LITTLE ROCK, Ark. (KTHV) -- Lawyers for six death row inmates are challenging Arkansas' new execution law, saying it doesn't ensure prisoners won't die by cruel and unusual means.
The lawsuit filed Friday argues a law that legislators approved last month still violates existing law and is unconstitutional. The lawsuit said the inmates were convicted under a law that requires the use of an "ultra-short-acting" barbiturate along with a paralytic agent, but Arkansas now intends to use Phenobarbital, which is a drug that depresses the central nervous system that's used to treat seizures and has never before been used in executions.
This new method is stirring up several legal questions. According to the lawsuit filed Friday, Arkansas' newly approved execution law is as badly flawed as the version it replaced.
In 2012, Arkansas' Supreme Court threw out a previous execution law, saying legislators gave too much power to prison officials for carrying out executions. Now, lawyers for six inmates claim the new law puts inmates at risk for an agonizing death.
"The defense attorney, the defendants claim that it's a slow acting barbiturate that would cause a slow and painful death and is therefore cruel and unusual under the 8th amendment of United States Constitution," explained Paula Casey, interim dean of law at UALR Law School.
The lawyers said Phenobarbital is slow-acting and unproven in executions, and they claim it may not even kill those being executed at all.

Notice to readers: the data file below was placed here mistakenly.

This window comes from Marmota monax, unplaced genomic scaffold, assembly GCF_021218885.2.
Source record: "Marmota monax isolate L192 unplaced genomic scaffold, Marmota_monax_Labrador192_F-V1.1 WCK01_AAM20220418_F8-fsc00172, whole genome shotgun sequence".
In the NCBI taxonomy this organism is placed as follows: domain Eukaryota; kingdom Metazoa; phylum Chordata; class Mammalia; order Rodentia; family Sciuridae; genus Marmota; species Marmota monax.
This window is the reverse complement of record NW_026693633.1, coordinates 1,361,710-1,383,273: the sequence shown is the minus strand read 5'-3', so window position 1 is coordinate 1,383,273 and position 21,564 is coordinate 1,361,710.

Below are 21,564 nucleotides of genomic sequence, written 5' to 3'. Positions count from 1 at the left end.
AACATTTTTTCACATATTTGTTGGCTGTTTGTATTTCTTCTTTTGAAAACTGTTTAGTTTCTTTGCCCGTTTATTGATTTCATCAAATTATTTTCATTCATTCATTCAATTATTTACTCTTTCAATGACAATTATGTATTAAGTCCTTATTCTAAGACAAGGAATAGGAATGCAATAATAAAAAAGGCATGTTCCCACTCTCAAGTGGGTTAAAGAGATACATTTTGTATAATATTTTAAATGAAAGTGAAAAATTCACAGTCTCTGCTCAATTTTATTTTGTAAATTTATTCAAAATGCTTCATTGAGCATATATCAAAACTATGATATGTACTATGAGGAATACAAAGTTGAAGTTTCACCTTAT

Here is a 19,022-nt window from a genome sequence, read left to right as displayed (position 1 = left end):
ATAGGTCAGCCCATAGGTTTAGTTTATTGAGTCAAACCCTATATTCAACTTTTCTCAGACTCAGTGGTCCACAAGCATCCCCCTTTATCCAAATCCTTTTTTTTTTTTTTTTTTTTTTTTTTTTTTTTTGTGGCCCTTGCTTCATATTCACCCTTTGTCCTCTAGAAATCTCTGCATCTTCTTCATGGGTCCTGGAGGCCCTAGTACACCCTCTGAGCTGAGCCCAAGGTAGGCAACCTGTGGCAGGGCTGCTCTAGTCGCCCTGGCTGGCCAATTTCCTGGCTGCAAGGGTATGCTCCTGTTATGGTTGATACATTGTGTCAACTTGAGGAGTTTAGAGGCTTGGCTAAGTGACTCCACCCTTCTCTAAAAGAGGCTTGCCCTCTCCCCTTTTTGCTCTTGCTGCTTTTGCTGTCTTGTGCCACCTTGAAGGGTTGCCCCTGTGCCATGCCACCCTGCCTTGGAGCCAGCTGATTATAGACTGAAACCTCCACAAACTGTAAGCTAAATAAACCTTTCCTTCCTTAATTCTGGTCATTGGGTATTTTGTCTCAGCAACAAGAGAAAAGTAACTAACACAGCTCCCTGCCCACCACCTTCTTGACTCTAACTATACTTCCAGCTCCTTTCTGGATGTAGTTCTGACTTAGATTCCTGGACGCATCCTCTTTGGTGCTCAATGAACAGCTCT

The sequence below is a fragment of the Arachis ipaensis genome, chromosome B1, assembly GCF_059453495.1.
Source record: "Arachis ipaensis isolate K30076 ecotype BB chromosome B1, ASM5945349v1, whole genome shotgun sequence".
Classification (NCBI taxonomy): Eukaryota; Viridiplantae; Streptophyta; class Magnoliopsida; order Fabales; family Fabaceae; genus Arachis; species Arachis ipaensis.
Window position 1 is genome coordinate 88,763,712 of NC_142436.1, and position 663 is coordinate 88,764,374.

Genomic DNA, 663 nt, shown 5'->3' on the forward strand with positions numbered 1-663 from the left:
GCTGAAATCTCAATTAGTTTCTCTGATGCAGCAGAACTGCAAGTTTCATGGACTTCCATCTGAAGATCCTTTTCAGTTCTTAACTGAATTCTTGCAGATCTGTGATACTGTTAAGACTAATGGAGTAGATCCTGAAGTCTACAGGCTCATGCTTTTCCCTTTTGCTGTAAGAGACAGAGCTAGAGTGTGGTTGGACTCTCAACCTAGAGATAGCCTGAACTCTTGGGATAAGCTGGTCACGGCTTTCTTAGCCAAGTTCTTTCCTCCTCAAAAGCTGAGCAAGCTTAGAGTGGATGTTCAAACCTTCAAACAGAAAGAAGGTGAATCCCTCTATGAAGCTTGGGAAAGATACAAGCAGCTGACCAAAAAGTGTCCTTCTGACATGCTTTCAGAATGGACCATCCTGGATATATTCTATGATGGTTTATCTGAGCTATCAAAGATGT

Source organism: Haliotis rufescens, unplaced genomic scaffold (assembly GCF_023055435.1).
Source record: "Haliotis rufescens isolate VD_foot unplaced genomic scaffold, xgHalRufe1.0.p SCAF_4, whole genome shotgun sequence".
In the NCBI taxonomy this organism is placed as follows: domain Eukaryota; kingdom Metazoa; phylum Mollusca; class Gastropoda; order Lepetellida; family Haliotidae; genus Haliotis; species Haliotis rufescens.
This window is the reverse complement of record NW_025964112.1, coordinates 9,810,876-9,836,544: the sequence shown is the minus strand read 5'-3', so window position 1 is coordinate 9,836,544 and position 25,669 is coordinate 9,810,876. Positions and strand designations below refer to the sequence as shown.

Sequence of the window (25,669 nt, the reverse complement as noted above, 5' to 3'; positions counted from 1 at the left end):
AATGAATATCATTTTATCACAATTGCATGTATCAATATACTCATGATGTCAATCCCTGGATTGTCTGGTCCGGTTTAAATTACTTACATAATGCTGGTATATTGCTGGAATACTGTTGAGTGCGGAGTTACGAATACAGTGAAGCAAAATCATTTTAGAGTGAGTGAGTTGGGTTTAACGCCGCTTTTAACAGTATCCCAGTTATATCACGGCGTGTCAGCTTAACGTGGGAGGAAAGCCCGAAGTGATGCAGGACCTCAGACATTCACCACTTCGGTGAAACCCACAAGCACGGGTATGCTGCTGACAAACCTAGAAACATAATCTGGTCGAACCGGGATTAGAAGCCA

"There are people on the other side who say that it's not true--that they are effective for this particular purpose and that it would be permissible to use them," added Casey.
Arkansas hasn't executed an inmate since 2005 because of court challenges, and Casey said this new lawsuit will be looked at closely.
"The good thing about our system is those questions are going to be thoroughly reviewed by the courts before any of those drugs are used<" Casey continued. "They will be argued, and everyone will have their say. The issues will be briefed, and someone will look at that very, very carefully before any of these things gets put into action."
With the previous lethal injection drug no longer manufactured. Casey said the state is responsible for finding a new drug to carry out the punishment.
"If the drug they had used in the past is no longer available to them, if lethal injection is legal as a punishment, then they have no choice than look for another drug," said Casey. "If this is the right drug? That's the issue in the lawsuit."
In an earlier statement, prison spokeswoman Shea Wilson said Phenobarbital was on a list of FDA approved barbiturates in court papers from lawyers for the inmates in a previous case.
In a statement from the Arkansas Attorney General's Office, spokesperson Aaron Sadler said:
We anticipated this lawsuit and are currently preparing our response to it.
He said the AG's office drafted this law and is confident in the constitutionality.